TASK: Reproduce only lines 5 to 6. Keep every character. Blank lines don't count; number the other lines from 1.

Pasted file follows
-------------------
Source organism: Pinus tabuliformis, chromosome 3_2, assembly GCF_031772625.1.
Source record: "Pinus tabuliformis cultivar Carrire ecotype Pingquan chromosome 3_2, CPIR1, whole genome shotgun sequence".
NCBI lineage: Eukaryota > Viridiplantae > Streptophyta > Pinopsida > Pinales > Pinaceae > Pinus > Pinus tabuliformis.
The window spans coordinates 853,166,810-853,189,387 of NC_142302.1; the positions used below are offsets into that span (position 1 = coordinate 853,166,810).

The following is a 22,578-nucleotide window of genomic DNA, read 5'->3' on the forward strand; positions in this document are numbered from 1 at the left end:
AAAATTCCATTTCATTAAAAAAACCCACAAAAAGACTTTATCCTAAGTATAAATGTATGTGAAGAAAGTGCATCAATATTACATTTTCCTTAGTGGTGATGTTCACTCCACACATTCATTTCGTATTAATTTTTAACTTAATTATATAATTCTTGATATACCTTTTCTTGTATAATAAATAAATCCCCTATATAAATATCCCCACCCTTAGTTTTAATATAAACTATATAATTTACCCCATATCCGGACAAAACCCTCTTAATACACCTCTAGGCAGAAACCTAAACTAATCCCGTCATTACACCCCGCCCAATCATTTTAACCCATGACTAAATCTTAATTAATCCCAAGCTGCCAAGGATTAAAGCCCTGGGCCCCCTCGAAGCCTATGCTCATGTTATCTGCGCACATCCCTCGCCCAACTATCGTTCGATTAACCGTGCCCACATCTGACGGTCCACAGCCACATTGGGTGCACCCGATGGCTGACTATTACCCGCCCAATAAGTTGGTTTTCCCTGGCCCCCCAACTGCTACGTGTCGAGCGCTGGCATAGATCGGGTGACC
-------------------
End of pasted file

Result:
The following is a 22,578-nucleotide window of genomic DNA, read 5'->3' on the forward strand; positions in this document are numbered from 1 at the left end:
AAAATTCCATTTCATTAAAAAAACCCACAAAAAGACTTTATCCTAAGTATAAATGTATGTGAAGAAAGTGCATCAATATTACATTTTCCTTAGTGGTGATGTTCACTCCACACATTCATTTCGTATTAATTTTTAACTTAATTATATAATTCTTGATATACCTTTTCTTGTATAATAAATAAATCCCCTATATAAATATCCCCACCCTTAGTTTTAATATAAACTATATAATTTACCCCATATCCGGACAAAACCCTCTTAATACACCTCTAGGCAGAAACCTAAACTAATCCCGTCATTACACCCCGCCCAATCATTTTAACCCATGACTAAATCTTAATTAATCCCAAGCTGCCAAGGATTAAAGCCCTGGGCCCCCTCGAAGCCTATGCTCATGTTATCTGCGCACATCCCTCGCCCAACTATCGTTCGATTAACCGTGCCCACATCTGACGGTCCACAGCCACATTGGGTGCACCCGATGGCTGACTATTACCCGCCCAATAAGTTGGTTTTCCCTGGCCCCCCAACTGCTACGTGTCGAGCGCTGGCATAGATCGGGTGACC